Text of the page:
The next frontier for more climate friendly cows

Chief Executive for LIC, Wayne McNee outlines the investment LIC is making into the genomics space, and the value this will bring to the dairy industry in both the long and short term.

Last year Parliament officially declared a climate emergency in New Zealand. Prime Minister Jacinda Ardern made it very clear that this declaration must be backed up with substance. And the dairy industry is ready to do its part.

Over 25 years ago, New Zealand dairy farmers started work on genomics technology which could be critical to achieving the substantive advances required to meet our climate goals.

The three decades of work in the genomics space now see us as a leader not only in pastoral dairy systems, but also in pastoral genomic science.

LIC genomics is about identifying the desirable traits of a cow from its genetic code and breeding for them.

Like 5G is to the telco space, genomics is driving the next wave of productivity and efficiency gains for the dairy industry- with genetics accounting for approximately 45-50 per cent of all productivity improvements.

New Zealand’s dairy industry already delivers real benefits for all Kiwis, currently bringing in roughly $20 billion in exports each year to the economy.

Genomics is one of the critical technologies to help New Zealand’s dairy industry keep ahead, while also reducing its carbon footprint.

For our dairy industry, genomics presents a real opportunity to further sharpen up our national dairy herd’s efficiency and to help farmers breed more climate friendly cows over the short, medium and long term.

Wayne McNee, LIC CE

What genomics is doing for farmers now

Genomics is a long-term investment and requires data at scale. Over the past three decades, LIC has invested more than $78 million into genomic science and genome sequencing technology, which is generating increased productivity and health traits for dairy cows, better returns for dairy farmers and improved environmental efficiency.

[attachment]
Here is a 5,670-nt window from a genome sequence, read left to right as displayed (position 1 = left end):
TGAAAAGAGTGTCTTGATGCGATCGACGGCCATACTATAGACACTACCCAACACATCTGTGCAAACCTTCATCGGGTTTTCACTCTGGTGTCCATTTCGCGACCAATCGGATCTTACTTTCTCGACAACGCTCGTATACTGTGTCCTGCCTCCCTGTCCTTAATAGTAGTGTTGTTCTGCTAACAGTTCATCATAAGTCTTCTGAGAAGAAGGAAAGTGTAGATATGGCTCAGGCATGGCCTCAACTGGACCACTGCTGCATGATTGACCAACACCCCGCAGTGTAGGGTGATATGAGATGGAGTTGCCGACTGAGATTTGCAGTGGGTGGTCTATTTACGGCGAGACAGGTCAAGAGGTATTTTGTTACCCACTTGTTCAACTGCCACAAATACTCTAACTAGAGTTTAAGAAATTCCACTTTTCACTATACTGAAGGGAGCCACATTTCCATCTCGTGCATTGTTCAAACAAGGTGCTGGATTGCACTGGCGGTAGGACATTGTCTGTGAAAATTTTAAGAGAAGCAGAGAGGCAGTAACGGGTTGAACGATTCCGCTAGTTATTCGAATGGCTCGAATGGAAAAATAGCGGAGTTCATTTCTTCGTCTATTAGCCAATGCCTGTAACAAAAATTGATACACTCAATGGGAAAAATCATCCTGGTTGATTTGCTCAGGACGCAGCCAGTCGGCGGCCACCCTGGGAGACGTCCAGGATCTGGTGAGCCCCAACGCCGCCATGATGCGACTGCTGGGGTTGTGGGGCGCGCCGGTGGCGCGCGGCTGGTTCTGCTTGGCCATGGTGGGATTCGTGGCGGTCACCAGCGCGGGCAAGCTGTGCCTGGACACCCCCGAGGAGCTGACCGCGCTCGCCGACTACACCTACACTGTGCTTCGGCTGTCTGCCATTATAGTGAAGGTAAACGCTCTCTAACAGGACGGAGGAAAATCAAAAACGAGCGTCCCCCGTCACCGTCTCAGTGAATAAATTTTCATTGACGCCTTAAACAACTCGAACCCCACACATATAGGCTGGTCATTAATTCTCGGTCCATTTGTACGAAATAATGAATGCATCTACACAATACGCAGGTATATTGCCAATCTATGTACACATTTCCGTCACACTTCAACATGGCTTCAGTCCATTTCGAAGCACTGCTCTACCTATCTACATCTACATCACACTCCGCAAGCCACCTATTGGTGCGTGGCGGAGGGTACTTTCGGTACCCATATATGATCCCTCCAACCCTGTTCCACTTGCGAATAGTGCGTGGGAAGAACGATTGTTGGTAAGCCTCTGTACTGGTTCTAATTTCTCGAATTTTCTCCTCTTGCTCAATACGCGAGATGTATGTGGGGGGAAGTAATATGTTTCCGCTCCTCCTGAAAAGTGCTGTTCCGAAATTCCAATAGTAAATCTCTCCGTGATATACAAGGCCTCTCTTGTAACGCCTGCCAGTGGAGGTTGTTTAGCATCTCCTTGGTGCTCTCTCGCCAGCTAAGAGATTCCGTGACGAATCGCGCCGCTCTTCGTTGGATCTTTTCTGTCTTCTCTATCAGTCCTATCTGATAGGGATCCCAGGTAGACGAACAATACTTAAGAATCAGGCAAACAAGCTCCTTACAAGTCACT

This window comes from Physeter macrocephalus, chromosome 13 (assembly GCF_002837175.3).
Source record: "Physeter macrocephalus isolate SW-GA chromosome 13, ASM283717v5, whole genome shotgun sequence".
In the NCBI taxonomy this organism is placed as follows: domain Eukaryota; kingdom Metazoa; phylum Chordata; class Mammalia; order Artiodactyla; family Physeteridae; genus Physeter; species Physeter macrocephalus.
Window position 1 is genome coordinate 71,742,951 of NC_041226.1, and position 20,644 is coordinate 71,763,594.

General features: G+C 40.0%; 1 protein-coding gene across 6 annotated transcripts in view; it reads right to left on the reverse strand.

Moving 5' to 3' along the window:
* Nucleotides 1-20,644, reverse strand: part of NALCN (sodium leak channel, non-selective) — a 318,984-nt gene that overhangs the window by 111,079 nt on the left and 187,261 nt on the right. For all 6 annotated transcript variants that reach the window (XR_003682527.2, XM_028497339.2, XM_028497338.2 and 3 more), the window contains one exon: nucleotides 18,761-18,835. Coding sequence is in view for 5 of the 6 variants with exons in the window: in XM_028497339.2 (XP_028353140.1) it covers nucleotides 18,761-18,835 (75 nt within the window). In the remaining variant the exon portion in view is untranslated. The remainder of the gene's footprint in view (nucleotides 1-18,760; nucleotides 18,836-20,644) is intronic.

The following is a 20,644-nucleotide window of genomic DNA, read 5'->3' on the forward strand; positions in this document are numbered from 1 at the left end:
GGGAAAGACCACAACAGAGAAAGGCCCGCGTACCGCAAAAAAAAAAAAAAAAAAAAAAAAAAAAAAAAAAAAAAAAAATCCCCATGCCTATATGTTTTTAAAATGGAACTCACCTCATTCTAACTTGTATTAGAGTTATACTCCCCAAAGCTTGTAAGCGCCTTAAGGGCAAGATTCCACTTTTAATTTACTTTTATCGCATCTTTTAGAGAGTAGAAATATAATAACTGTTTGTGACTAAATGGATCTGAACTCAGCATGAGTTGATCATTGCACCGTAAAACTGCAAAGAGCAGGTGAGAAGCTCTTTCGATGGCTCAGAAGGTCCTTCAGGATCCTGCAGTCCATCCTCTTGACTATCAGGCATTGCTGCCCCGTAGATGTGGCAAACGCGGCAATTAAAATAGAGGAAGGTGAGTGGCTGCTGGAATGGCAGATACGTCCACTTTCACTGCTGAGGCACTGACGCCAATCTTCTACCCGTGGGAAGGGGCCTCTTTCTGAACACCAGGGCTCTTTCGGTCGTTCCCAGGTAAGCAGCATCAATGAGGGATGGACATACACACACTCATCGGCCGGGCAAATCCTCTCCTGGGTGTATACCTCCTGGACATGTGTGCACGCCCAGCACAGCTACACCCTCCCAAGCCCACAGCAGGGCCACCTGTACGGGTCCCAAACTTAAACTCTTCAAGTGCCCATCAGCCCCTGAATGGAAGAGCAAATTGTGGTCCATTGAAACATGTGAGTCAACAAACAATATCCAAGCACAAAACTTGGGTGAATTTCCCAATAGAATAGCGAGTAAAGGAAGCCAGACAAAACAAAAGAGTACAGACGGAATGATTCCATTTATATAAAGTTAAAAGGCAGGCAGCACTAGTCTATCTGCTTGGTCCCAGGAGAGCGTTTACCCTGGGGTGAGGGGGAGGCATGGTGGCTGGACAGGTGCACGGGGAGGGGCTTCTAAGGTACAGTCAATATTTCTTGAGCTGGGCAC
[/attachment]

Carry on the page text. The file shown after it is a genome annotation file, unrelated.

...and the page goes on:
Genomic selection is now a key part of our breeding scheme in conjunction with the more traditional methods of sire proving. The use of Genomic Sires has grown rapidly since 2017.

This year, we are expecting to complete 1.4 million genomic inseminations throughout the country, an increase of over 1 million inseminations in just three seasons.

Farmers have clearly seen the benefits of using genomic bulls to breed more productive herds and there is a high degree of trust in the product.

As technology evolves and our genomic dataset grows, so too does selection intensity and accuracy. The introduction of our single step evaluation model this year has helped improve accuracy by eight percent, which is ultimately giving farmers confidence to access elite genetics earlier.

What genomics can achieve in the medium term

Animal health is an area that can also help achieve a more sustainable, resilient national herd. If we can identify and minimise the number of animals that are susceptible to particular ‘negative’ genes and breed cows that are more resilient, there is a good opportunity to make significant gains in the medium term.

We’re currently in the second year of a seven-year Sustainable Food and Fibres Futures programme called Resilient Dairy: Innovative Breeding for a Sustainable Future (led by LIC with investment and support from MPI and DairyNZ), investing in new disease management technologies and using advancements in genomic science to improve cow productivity, and produce better cows with improved health, wellbeing and environmental resilience.